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Frank Bongiorno

Frank Bongiorno

Frank Bongiorno is Professor of History at the Australian National University and is President of the Australian Historical Association. His recent publications include Dreamers and Schemers: A political history of Australia (La Trobe University Press, 2022) and The Eighties: The decade that transformed Australia (Black Inc., 2015) and he is co-editor, with Benjamin T. Jones and John Uhr, of Elections Matter: Ten federal elections that shaped Australia (Monash University Publishing, 2018). The second and updated edition of A Little History of the Australian Labor Party, written with Nick Dyrenfurth, is published by UNSW Press on 1 May 2024.

Frank Bongiorno reviews 'The Bush: Travels in the heart of Australia' by Don Watson

October 2014, no. 365 01 October 2014
Late in 1986, the Australian Bicentennial Authority took sixty celebrities off to Uluru to make the television advertisement containing the jingle ‘Celebration of a Nation’. Just as the shoot finished, a heavy storm broke, prompting the stars to run for cover. ‘Oh, darling,’ cried Jeanne Little, a popular television personality at the time. ‘The real Australia’s quite frightening, isn ... (read more)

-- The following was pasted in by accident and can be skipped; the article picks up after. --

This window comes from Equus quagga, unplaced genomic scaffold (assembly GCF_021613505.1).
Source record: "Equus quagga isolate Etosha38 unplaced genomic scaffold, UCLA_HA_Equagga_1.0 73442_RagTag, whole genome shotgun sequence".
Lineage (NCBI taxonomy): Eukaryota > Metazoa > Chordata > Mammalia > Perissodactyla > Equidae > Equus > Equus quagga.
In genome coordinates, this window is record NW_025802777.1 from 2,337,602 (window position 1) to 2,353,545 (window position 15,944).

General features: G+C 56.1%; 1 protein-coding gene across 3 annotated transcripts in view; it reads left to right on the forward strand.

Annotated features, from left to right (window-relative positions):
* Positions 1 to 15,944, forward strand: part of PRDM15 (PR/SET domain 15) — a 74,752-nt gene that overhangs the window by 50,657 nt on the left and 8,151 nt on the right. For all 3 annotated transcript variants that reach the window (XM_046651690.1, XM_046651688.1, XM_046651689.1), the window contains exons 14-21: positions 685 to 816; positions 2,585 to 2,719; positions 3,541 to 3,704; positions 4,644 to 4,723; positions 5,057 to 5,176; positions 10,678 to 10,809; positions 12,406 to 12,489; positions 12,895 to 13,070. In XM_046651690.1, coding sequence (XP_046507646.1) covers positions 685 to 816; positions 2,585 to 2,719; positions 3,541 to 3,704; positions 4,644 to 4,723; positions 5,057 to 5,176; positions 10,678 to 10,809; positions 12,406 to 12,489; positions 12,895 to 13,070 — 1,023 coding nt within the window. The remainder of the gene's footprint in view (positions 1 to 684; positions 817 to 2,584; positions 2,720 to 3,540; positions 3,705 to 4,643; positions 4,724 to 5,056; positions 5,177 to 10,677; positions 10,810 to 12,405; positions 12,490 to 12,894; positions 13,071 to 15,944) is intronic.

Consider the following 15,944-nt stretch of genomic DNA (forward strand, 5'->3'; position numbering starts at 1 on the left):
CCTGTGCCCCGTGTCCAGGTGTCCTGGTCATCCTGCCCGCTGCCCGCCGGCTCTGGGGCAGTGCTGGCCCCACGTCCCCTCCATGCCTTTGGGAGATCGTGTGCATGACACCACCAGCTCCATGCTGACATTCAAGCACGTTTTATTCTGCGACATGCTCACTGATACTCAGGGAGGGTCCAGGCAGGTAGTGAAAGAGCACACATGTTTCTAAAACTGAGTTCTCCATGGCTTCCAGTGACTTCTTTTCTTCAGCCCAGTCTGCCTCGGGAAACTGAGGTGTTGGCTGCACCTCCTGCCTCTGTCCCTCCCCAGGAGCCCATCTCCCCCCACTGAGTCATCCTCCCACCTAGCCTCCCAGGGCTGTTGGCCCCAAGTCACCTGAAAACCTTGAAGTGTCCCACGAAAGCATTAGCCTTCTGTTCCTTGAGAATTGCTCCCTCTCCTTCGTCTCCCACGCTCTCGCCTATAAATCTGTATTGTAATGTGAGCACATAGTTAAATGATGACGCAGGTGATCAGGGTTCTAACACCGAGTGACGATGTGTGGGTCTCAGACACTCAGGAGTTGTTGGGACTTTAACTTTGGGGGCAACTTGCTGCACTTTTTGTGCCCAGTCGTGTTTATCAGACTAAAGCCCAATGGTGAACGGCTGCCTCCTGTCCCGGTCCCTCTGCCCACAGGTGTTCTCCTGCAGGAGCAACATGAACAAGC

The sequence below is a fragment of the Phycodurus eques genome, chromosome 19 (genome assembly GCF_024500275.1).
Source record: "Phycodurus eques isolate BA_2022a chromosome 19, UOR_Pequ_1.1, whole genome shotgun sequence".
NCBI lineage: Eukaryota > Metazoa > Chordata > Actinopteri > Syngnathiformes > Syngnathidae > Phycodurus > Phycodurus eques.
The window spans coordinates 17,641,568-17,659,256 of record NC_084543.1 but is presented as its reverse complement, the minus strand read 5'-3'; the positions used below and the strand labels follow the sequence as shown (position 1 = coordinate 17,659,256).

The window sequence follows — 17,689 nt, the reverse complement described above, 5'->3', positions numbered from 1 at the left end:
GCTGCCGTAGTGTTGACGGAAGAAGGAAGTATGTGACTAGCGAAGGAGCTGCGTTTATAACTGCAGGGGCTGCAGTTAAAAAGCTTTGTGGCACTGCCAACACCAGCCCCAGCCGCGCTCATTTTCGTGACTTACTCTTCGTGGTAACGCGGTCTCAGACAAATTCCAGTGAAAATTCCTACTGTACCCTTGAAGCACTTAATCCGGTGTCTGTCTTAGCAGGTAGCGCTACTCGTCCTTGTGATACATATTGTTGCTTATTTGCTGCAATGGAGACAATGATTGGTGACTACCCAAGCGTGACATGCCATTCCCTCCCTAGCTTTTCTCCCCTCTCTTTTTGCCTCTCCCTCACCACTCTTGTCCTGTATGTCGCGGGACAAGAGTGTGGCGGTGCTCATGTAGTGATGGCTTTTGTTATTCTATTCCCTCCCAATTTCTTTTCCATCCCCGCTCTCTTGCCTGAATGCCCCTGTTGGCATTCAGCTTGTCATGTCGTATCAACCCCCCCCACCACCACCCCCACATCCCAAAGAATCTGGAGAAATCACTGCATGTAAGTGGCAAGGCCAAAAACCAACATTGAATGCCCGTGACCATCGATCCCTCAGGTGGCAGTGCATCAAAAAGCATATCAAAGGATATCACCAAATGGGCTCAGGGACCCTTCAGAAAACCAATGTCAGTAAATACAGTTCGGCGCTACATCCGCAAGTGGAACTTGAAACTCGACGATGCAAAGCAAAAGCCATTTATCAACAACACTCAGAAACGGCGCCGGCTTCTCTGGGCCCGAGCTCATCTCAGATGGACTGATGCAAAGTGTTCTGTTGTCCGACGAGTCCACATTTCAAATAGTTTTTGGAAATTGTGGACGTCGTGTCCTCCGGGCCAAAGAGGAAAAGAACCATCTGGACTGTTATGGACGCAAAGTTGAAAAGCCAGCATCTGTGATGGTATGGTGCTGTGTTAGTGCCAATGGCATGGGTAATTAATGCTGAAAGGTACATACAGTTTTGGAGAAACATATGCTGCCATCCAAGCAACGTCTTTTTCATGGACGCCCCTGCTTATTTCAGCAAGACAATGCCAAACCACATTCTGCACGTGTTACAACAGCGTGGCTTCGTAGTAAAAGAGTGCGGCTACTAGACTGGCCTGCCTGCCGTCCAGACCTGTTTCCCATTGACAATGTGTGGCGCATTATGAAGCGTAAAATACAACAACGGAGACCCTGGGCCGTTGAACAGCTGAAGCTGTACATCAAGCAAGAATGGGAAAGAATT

Frank Bongiorno reviews 'Dreaming Too Loud: Reflections on a race apart' by Geoffrey Robertson

February 2014, no. 358 16 January 2014
If the London Australian expatriate community has an aristocracy of sorts – as it clearly does – then Geoffrey Robertson QC and the novelist Kathy Lette, his wife since 1990, would be among its leading nobility. Robertson and Lette mix with royalty, both real and literary (‘our daughters had been flower girls at Salman’s wedding – I can’t remember which one’). I would love to have be ... (read more)

Frank Bongiorno reviews 'Dancing with Empty Pockets: Australia's bohemians' by Tony Moore

November 2013, no. 356 31 October 2013
Tony Moore’s engaging account of Australian bohemians begins with Marcus Clarke and takes us through to Julian Assange. Along the way we encounter Australian bohemia in its diverse expressions, from the art of the Heidelberg School, writing of the Bulletin, high jinks of 1920s Sydney bohemia to the Sydney Push, Melbourne Drift, 1960s counterculture (in both its local and London expatriate manife ... (read more)

Frank Bongiorno reviews 'A History of Australia' by Mark Peel and Christina Twomey

April 2012, no. 340 01 April 2012
‘The product under consideration is Shist.’ So began New Zealand historian Keith Sinclair’s discussion of short histories in 1968. His irreverent diminutive is still occasionally heard among professional historians of a certain age. It is less often recalled that Sinclair was defending the worth of the short history against those who might think ‘Shist beneath their dignity’. After all, ... (read more)
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